Janey was pointing at Melissa. “You can’t play with us today, you’re different,” she said, at first meaning the clothes we were wearing. I looked at the translucent white of her pointing arm, over to the rough tan of Melissa, then back down at the brown of my hands.
I was darker than Melissa, but I wasn’t aware of it at school. Everyone around me, the kids from my neighbourhood, my teachers, had made me believe that I looked like them because they were all that I saw reflected at me. I spoke in the way of any child brought up in Sydney’s western suburbs, and I brought sandwiches to school in a red lunch box but more often than not had $2 in my pocket for a meat pie from the canteen.
Melissa looked at us, at me, and said, “I’m different? But what about…” Janey nodded, and I made a slight shake of my head. We three glanced at each other, our minds struggling with a thought that was raw, unjust, and under-prepared. Melissa scrunched up her face, turned and galloped away, wiping tears from her eyes.
Later that day, I would go home and catch my reflection in the bathroom mirror above the sink. Large, brown eyes, small lips, big ears, hair stretched back into a glossy black ponytail, frazzled ends along my hairline.
Looking back at me was a face I didn’t recognize, in more ways than one. My hands turned on the tap, and lines of dark brown freckles dotted my skin. These I mistook for dirt and so I scrubbed. I washed once, twice, I washed three times. But when I was done my hands were the same.
My crush that year was a boy named Ryan, the first in a series of skinny gay boys and later queer men that I would fall for, repeatedly and consistently. He had Nick Carter hair, parted in the middle and falling into his eyes, and a piercing in his right ear lobe. I used to kick him under the table. I have used to blush and ignore me.
Others gossiped that he was gay, because of his piercing: “Don’t you know? That’s why it’s in the right.” That made him, somehow, all the more enticing. I would go on to spend my high school years joking that I was “a gay man trapped in a woman’s body”.
These were the only words I had at that age. Inaccurate and hurtful today, I would say them flippantly, an idea so far-fetched in my corner of the world that everyone excused its meaning.
Twenty years later, when I first, with honesty, let the word “transgender” form on my lips, it felt right in one language, and pushed me further away from the other. I had spent years grappling with pieces of a broken tapestry, trying to draw connections with what memories would surface and break through. I tried to translate that word and my thoughts, to lay down those feelings in a way I could share with my family, but there was no common ground or history I could grasp. I’d never seen a “me” before that encompassed all parts of that whole.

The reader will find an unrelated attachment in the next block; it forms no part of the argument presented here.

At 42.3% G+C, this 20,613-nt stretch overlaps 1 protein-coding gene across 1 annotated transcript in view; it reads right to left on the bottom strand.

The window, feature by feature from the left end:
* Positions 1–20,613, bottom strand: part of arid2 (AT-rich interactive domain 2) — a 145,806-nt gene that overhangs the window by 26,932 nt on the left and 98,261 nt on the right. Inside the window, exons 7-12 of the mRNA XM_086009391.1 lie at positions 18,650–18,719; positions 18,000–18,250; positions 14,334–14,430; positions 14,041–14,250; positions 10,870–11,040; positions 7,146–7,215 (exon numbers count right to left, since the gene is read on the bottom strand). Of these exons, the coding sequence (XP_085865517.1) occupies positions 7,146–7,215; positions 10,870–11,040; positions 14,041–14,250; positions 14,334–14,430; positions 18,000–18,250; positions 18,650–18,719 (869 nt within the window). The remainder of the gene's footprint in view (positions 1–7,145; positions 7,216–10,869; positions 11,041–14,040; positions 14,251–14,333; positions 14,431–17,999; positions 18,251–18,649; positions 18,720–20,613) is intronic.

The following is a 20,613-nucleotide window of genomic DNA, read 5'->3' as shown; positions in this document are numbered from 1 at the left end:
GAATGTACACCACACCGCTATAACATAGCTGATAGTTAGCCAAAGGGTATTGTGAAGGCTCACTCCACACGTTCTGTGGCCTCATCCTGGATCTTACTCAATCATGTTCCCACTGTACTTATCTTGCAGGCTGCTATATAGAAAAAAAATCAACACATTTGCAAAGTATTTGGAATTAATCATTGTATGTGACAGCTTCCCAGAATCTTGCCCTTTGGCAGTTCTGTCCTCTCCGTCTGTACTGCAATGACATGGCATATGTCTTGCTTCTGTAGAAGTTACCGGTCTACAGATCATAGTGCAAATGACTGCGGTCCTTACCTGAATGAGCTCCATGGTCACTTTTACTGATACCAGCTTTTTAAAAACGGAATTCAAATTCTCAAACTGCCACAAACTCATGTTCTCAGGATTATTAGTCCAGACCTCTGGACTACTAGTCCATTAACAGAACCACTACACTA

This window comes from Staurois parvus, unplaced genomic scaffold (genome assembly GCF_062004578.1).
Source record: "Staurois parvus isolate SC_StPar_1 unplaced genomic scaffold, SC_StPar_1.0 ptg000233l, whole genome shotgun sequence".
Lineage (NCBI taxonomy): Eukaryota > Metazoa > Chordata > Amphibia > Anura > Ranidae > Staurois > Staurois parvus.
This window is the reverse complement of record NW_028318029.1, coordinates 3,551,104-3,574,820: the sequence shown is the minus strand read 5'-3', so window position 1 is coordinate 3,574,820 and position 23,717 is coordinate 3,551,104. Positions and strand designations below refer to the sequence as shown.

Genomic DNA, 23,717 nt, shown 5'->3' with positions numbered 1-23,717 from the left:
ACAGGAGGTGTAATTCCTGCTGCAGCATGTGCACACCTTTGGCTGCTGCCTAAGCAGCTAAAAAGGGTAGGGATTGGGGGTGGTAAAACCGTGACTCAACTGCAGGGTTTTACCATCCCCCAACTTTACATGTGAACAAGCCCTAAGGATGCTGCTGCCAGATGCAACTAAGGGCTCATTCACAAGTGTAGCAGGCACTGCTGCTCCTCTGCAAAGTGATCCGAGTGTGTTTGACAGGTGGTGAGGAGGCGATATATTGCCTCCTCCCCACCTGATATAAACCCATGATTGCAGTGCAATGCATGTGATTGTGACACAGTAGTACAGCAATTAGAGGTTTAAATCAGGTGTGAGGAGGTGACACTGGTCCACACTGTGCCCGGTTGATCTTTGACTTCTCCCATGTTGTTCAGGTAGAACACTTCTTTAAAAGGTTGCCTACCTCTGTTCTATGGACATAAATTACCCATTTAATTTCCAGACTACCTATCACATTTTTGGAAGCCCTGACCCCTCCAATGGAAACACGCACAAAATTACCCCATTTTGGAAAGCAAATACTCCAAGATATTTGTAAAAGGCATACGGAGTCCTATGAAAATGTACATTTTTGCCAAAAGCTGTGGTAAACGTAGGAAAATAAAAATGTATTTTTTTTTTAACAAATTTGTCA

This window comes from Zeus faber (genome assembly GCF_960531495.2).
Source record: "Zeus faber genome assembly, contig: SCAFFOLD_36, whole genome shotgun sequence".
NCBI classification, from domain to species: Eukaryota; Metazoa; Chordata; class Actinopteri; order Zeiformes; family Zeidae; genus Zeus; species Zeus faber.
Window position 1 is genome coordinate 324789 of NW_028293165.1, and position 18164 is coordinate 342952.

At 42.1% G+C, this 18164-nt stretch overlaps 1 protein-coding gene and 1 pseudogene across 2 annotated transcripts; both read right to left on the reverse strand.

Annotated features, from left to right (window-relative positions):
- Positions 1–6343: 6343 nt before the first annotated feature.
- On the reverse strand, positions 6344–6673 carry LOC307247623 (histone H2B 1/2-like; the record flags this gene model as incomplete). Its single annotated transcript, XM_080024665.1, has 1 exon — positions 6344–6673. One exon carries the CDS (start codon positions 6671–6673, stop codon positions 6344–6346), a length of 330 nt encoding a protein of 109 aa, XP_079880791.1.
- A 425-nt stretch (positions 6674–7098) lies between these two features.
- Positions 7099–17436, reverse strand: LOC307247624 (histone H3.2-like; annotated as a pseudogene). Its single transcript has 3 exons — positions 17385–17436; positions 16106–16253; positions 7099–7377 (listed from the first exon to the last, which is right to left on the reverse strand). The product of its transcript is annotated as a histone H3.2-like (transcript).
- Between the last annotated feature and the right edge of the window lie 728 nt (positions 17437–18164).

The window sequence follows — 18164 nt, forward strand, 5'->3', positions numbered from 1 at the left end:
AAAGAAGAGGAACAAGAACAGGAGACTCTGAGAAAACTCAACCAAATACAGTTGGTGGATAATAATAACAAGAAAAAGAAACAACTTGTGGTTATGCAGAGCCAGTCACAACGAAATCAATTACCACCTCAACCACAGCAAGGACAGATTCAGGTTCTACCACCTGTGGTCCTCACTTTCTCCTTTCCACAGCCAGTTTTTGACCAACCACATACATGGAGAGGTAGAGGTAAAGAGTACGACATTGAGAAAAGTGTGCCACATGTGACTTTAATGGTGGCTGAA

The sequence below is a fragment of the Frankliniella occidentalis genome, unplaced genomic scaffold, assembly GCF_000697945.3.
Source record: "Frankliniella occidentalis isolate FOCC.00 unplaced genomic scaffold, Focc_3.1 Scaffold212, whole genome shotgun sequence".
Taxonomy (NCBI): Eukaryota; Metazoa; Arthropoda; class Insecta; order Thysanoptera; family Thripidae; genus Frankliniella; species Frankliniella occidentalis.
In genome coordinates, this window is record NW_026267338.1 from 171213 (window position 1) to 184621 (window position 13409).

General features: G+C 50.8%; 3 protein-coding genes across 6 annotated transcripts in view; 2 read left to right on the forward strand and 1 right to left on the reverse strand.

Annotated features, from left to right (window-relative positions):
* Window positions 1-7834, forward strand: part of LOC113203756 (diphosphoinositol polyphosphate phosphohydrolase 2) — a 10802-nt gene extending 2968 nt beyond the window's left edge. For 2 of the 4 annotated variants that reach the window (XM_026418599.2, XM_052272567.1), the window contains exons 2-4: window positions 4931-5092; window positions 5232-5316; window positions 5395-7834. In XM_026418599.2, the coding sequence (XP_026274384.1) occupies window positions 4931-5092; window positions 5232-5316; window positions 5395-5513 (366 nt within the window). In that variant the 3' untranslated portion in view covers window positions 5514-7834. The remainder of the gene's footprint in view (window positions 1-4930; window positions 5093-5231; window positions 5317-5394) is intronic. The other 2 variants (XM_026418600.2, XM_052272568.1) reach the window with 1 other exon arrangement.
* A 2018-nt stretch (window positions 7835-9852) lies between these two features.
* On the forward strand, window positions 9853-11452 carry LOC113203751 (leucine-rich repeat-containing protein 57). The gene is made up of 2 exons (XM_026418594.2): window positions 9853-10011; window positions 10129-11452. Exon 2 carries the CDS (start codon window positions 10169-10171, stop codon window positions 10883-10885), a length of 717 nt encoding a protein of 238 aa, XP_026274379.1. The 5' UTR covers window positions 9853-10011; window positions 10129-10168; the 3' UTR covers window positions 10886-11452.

The fight took place on two fronts; two worlds thought to be incompatible but which comprised the fundamental parts of me. If neither part could exist, then how could I exist?
Two worlds thought to be incompatible but which comprised the fundamental parts of me. If neither part could exist, then how could I exist?
It was only important that I didn’t fail. To tell my parents was to take that battle from inside and let it culminate on the surface of my body. At the heart of it was the knowledge that I existed as an extension of those around me. If I transformed my body, I would also be transforming the fundamental parts of my ma, my dad and my brother.
When I did open my world to them, we were sitting in the living room of my childhood home. I stumbled through broken Bengali and imprecise English, attempting to untangle a truth I had only ever learned to hide.
Papa, after sitting silently, intently, seriously, while I stammered my way through half-formed sentences and waves of emotion said to me, “I wish you would have told me earlier. I could have supported you.” And in that moment, when my heart was open and bare, I had a lurching, impossible thought: Okay. Let’s go back then. Let’s go back and try again.
It would take a few more years until I recognized myself in my reflection, still learning to love. Standing over the bathroom sink I looked at the lines of freckles along my arms, up to my face and my own patches of beard. I let that wide-eyed child hold my hand, remembering what they had learned.
I rubbed the shaving gel on my face and let the razor pull down to reveal my brown, queer skin.
Between Two Worlds: 30 Powerful Voices from the SBS Emerging Writers’ Competition (Hardie Grant), judged by Tara June Winch and Behrouz Boochani, is out now.
The Booklist is a weekly newsletter for book lovers from books editor Jason Steger. Get it delivered every Friday.